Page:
Friday, June 7, 2013


Without question the hottest ticket in town this past week was The Rolling Stones at The United Center.  Their "50 And Counting" Tour rolled into Chicago for three sold-out shows ... and our FH Buddy Chet Coppock (who has seen The Stones in each of the past six decades ... an incredible 17 shows in all!!!) has given us an EXCLUSIVE Forgotten Hits Review of the show ... as only Chet Coppock can!  


Okay, let's cut to the chase. Will the Rolling Stones tour again? 

Absolutely. Hey, when a band goes on 55 minutes late as was the case with the Stones Monday at the United Center, it tells me that the band (i.e. Mick Jagger) has no interest in a rocking chair until every last ounce of merchandise has been moved. Now, and maybe for eternity. 

You can't help but see the Stones at my age (65, if you're scoring at home) and not have a bushel basket of memories. I vividly recall Dean Martin dissing the band on Hollywood Palace when the group was first achieving its niche. Martin's jabs told every 16 year old in America " You gotta love these guys because your parents think they're on a mission from the Soviet Union."  

I recall hanging with the group for about five minutes in General Manager Larry Cane's office at the long gone International Amphitheater back in '73. The Stones, no kidding, were using Larry's office as their dressing room.  

Anyway, I've already come up  with my AARP-Rolling Stones schedule for the next three years. Trust me, glitter gulch would go nuts over this. I strongly advise that the Stones and their slashing, prolific, 72 year old drummer Charlie Watts become the house band at the MGM Grand in Las Vegas. Play 30 dates a year - three sets of 10. You think the Stones wouldn’t attract gamblers?  

So, let me toss you a changeup. Instead of doing a "traditional" review, let me change gears. I'm going to interview myself about the concert.  

Q: Okay, Coppock, what really knocked you out?   

A: The Band clearly slowed its tempo on a number of songs.  This gave Mick more room to roam and left you feeling comfortable that "Paint It Black", "Gimme Shelter" and "Jumpin" Jack Flash" really aren't the same song.  

Q: Did anything leave you unhappy?  

A: Damn right. Keith Richards is still a magnificent rhythm guitarist, and his polished white grin told you he was clearly enjoying the moment. But the simple fact is, Keith has lost the body language that made him such an engaging performer to watch.    

Q: So what's the big deal?   

A: The changing of the guard. Ronnie Wood has waited 35 years to be the group's guitar hero. His time is now.  
Q: Give me a moment you'd like to freeze in time?   

A: Easy ... Mick Taylor, the former Stones' guitarist, jamming the hell out of "Midnight Rambler." It didn’t take binoculars to realize that Woodie and Keith were blown away by the work that Mick did.   
Editor's note:  By law, all Rolling Stones are required to weigh under 132 pounds. Not Mick T. He's got to be toting around 250 pounds of horsemeat pie.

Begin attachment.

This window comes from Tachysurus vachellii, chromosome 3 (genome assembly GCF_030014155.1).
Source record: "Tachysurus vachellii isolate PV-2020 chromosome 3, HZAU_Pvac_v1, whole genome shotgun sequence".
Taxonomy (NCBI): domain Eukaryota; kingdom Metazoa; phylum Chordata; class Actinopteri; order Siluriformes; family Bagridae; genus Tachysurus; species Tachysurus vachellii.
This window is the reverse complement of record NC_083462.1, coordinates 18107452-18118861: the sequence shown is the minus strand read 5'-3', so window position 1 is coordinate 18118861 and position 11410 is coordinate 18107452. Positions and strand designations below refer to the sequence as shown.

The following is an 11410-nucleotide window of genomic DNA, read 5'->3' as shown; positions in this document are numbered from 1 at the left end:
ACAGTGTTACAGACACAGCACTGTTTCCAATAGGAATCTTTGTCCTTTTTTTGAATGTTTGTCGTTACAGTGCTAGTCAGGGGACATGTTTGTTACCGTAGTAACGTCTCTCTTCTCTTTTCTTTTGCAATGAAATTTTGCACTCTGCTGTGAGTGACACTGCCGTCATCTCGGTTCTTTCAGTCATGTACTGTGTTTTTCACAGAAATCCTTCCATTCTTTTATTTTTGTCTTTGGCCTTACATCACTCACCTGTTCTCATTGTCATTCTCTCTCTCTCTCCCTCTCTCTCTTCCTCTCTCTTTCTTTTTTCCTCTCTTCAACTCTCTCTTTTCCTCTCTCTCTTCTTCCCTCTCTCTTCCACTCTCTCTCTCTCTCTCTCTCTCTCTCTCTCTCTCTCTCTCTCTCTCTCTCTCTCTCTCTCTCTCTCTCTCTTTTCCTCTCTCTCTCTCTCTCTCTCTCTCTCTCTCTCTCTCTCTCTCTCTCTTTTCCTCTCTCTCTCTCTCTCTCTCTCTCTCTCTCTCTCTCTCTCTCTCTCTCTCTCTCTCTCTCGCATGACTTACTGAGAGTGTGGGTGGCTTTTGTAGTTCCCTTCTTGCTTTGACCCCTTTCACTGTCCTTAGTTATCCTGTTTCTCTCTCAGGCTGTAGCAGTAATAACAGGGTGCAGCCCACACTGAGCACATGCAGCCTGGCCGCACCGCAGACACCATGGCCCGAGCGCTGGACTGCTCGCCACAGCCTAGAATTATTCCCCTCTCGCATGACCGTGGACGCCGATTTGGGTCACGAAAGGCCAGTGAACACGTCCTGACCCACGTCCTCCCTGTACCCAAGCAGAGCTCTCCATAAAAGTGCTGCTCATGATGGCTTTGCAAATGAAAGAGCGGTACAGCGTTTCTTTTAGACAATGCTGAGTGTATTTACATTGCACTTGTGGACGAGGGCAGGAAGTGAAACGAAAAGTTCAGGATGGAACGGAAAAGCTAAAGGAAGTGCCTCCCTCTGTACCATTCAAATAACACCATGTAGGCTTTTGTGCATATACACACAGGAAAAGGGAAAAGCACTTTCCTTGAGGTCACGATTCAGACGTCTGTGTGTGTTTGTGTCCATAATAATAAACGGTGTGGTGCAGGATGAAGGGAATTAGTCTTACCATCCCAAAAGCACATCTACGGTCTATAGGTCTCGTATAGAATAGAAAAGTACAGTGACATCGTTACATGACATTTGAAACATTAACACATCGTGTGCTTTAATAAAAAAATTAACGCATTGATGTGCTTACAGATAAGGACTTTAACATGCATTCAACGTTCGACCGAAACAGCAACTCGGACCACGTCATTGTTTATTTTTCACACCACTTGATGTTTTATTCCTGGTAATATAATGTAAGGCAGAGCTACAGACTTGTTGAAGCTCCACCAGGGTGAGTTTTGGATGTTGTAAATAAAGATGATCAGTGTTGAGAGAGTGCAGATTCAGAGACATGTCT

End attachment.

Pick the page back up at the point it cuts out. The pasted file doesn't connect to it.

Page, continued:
Q: What the hell was Taylor Swift doing on stage?  

A: Allowing the assembled throng a bathroom break. Taylor swung and missed on her duet with Mick on "As Tears Go By." She was simply in over her head.  

Q: What was the biggest set list surprise?  

A: I went nuts over "Sway" from "Sticky Fingers." I've seen the Stones 17 times and never heard them do that remarkably brilliant song.  

Q: Who were the all underrated players?  

A: Bass player Darryl Jones has now been with the group for 20 years - the post Bill Wyman years. Darryl slaps the bass as if he's determined to either bust the strings or his index fingers. Never underestimate what horn player, Bobby Keys, the pride and joy of Slaton, Texas brings to the table.   

Q: Was the show visually inspiring?   

A: Yes, if only for the extended montage of old time blues and rock artists who clearly inspired Jagger to ditch accounting in favor of covering songs by Muddy Waters and Howlin' Wolf.   

Q: What about Jagger's voice?  

A: Best I've heard since "Steel Wheels" and that was 25 years ago. His falsetto on "Emotional Rescue" gave me goose bumps.  

Did I mention that the opening riff "Get Off My Cloud" had me thinking disaster? It wasn't. The song set a wonderful tone for an evening to remember.   

Q:  When did Mick reach his apex?   

A:  His energy on "Start Me Up" was a complete show stopper.    

The Coppock Scorecard:   
Rolling Stones - 4.5 of a possible 5 stars. 
It would have jumped to five if the group had done "Bitch" and "Hands of Fate."   

Over and out.   

Gives whole new meaning to "50 And Counting", doesn't it?  Will The Stones tour again?  One never knows for sure.  Who EVER thought they'd still be out there doing it now?  Sounds like one hell of a show.
Thanks, Chet!  (kk)